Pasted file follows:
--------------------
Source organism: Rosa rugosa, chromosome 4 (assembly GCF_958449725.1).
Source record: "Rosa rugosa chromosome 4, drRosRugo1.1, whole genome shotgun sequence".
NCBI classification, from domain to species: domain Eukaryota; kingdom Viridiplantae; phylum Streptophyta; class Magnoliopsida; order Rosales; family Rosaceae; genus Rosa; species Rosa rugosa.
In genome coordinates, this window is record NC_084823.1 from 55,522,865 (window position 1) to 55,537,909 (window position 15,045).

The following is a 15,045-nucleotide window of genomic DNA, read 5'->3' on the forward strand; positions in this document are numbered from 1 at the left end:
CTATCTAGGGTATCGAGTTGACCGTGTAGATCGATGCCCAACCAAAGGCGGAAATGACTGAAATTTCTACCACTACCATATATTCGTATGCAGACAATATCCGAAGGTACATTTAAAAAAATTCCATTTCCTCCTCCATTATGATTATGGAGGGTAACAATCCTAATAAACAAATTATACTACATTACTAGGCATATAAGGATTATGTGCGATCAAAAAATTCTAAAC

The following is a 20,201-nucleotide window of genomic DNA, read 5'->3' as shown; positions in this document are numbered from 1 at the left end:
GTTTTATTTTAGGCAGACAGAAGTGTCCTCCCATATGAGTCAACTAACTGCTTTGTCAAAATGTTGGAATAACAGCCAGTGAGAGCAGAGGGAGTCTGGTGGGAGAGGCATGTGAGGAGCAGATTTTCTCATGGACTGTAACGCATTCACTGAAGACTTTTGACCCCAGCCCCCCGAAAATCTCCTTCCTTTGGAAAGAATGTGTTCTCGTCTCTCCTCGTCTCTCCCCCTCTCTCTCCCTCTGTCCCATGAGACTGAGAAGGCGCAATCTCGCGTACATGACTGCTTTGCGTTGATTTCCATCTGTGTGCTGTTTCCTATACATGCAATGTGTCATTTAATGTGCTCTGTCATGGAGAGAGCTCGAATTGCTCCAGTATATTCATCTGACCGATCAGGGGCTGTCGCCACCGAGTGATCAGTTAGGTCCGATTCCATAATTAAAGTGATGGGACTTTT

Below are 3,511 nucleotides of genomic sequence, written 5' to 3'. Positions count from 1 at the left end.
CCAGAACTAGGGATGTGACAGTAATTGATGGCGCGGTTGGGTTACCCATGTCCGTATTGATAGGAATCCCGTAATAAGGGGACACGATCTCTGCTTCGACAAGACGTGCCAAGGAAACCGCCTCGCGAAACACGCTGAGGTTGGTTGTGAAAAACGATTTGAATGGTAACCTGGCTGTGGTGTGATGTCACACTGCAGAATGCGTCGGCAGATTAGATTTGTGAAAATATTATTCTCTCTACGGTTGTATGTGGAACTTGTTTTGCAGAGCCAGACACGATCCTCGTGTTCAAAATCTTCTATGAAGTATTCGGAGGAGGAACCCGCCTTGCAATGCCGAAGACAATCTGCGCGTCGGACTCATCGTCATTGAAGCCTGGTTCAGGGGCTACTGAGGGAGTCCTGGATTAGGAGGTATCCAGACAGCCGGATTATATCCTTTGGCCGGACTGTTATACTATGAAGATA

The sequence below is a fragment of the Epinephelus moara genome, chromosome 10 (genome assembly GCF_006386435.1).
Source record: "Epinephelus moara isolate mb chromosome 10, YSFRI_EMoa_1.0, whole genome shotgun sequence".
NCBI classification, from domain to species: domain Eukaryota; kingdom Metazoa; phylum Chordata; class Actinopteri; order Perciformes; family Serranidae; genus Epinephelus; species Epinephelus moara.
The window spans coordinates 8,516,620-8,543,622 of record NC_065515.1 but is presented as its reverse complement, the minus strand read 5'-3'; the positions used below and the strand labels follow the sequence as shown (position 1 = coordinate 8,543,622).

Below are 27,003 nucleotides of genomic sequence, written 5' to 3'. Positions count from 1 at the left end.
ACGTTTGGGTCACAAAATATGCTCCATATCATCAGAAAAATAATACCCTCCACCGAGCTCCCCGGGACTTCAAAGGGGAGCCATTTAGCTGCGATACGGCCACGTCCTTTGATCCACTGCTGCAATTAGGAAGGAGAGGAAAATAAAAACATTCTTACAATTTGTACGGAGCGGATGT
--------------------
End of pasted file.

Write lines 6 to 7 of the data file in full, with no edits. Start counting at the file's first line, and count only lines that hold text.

CTATCTAGGGTATCGAGTTGACCGTGTAGATCGATGCCCAACCAAAGGCGGAAATGACTGAAATTTCTACCACTACCATATATTCGTATGCAGACAATATCCGAAGGTACATTTAAAAAAATTCCATTTCCTCCTCCATTATGATTATGGAGGGTAACAATCCTAATAAACAAATTATACTACATTACTAGGCATATAAGGATTATGTGCGATCAAAAAATTCTAAAC

The following is a 20,201-nucleotide window of genomic DNA, read 5'->3' as shown; positions in this document are numbered from 1 at the left end: